Councilwoman Diane R. Evans didn't expect quite so much grief from asidewalk.
But a small community in north Severna Park is complaining furiously that a new sidewalk won't be the safety measure it's touted to be.
North Cape Arthur residents have for months worried about the safety of their children, who walk from the playground of the community elementary school to their homes along Arundel Beach Road.
But a number of residents charge that the county's solution to the problem -- a 200-foot-long sidewalk -- may be worse than the problem itself.
"People are upset because they feel the real safety issues have notbeen addressed," said David Mauriello, a North Cape Arthur resident.The sidewalk the county plans to build would extend from the playground of the Folger McKinsey Elementary School along Arundel Beach Roadto Derussey Drive.
"It's only of benefit to people in the Fair Oaks community," said Mauriello. "People who walk the rest of Arundel Beach Road, like Whitehurst, will not be helped."
Evans counters that she studied the sidewalk proposal for two months and concluded that suggested alternatives would not make the children's walk home safer. The suggestions included flashing lights and a cross-walk.
"Thetraffic safety people don't feel flashing lights will do the kind ofjob that would be necessary," says Evans. "Also, there's a speeding problem on Arundel Beach Road. There's a very dangerous curb. The community proposed (putting) a cross-walk right there, but because of the blind curb, the safety experts felt that isn't a viable alternative."
However, the North Cape Arthur Association issued a press release last week, insisting that the 200-foot sidewalk project "has been rejected twice since it was first proposed several years ago, and that (traffic controllers) at the Public Works Department . . . are doing Ms. Evan's bid."
"Apparently, Ms. Evan's first priority is to serve the interests of her friends in Fair Oaks over the needs and concerns of Whitehurst Community residents," said Reuben Johnson, who resides in North Cape Arthur.
The North Cape Arthur residents are also upset over the way the matter was handled. "We were told by people in the county's Community Service Office in October that if we objected, the sidewalk wouldn't be built," said Mauriello.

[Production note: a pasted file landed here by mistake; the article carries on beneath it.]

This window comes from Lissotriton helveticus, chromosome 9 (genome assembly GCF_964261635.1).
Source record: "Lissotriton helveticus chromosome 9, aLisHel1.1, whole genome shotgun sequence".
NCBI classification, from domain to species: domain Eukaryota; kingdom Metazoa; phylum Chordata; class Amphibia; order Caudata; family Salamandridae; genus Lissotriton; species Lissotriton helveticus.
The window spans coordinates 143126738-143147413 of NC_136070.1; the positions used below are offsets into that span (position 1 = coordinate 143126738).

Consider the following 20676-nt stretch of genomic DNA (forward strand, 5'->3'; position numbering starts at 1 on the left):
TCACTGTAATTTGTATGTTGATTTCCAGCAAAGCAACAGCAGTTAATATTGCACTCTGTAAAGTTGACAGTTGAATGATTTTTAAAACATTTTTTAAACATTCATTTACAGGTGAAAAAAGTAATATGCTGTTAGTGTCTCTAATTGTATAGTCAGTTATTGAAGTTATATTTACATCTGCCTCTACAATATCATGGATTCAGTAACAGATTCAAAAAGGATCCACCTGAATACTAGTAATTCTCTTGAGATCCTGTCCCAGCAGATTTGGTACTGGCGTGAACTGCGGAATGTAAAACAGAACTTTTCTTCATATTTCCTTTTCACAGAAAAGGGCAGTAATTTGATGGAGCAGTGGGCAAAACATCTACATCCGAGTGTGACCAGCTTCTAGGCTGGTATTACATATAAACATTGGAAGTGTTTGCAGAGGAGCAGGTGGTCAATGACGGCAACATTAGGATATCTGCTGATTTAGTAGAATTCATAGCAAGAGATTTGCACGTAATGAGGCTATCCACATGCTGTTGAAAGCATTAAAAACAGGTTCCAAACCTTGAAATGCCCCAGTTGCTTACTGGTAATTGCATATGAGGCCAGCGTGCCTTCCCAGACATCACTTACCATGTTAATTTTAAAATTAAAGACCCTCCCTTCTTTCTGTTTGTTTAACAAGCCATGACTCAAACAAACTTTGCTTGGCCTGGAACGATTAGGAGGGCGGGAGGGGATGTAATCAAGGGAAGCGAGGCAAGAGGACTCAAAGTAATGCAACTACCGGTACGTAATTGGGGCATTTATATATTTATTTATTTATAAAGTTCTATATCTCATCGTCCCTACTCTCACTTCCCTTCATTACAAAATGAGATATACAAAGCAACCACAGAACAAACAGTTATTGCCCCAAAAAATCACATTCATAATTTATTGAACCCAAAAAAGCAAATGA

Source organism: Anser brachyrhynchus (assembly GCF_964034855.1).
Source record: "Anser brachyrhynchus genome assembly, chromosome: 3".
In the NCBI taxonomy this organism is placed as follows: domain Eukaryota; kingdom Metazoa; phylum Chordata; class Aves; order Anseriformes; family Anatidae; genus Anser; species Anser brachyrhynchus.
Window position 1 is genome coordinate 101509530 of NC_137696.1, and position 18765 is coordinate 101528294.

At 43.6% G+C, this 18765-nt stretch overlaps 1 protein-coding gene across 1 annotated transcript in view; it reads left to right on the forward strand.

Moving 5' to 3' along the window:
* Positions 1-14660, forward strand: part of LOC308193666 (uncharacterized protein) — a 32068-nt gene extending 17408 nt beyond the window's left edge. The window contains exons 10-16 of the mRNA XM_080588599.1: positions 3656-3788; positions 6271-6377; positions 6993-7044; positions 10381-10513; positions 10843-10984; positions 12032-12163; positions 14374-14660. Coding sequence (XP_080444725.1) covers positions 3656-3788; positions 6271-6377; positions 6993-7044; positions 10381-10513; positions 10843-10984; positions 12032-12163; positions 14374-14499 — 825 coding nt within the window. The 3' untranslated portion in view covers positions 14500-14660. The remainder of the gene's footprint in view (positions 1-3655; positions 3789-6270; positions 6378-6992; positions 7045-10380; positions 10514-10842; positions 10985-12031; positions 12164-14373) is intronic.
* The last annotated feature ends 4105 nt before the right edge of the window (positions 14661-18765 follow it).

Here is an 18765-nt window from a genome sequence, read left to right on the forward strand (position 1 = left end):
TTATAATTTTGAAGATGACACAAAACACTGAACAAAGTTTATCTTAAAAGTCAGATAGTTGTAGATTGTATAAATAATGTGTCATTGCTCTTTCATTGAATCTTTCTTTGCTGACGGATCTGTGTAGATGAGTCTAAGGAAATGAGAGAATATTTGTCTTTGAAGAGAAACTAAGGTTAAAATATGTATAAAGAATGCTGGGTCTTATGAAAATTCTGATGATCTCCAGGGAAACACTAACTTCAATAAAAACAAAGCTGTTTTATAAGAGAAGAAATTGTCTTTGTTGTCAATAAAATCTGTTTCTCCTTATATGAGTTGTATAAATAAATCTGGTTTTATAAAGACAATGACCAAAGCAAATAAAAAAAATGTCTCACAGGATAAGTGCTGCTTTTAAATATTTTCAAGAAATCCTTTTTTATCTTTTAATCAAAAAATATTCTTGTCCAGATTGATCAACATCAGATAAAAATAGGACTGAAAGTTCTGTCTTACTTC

At a Nov. 18 North Cape Arthur Association meeting attended by 30 community homeowners, eight voted in favor of the sidewalk and 22 opposed it.
"We just found out when we found people putting stakes in our lawn that adecision had been made for the sidewalk," said Mauriello. "We were told Mrs. Evans was involved now, and it was up to her to decide. It became a political decision. A lot of people are very upset that our vote was rendered meaningless by this process, and basically the county ignored us."
Evans said the county plans to extend the sidewalk the length of Arundel Beach Road.
She also disputed Mauriello's statement that the county cannot extend the sidewalk because it does not own the right of way.
"I didn't take my position lightly," she adds. "It's the consensus of the entire community, not just the peopleof North Cape Arthur, that it is a good decision."
Evans denied rumors that property owners would be liable for accidents on the sidewalk in front of their homes and that spending the money is an imprudent move.
"The county would be responsible for accidents," she said. "We checked. And these monies are bond monies that would not be saved even if we didn't spend them here. They would be spent elsewhere on a sidewalk project."
In North Cape Arthur, several dozen residents still aren't satisfied. "We petitioned (County Executive) Bob Neall's office, and they said he's not going to change his mind," said Mauriello.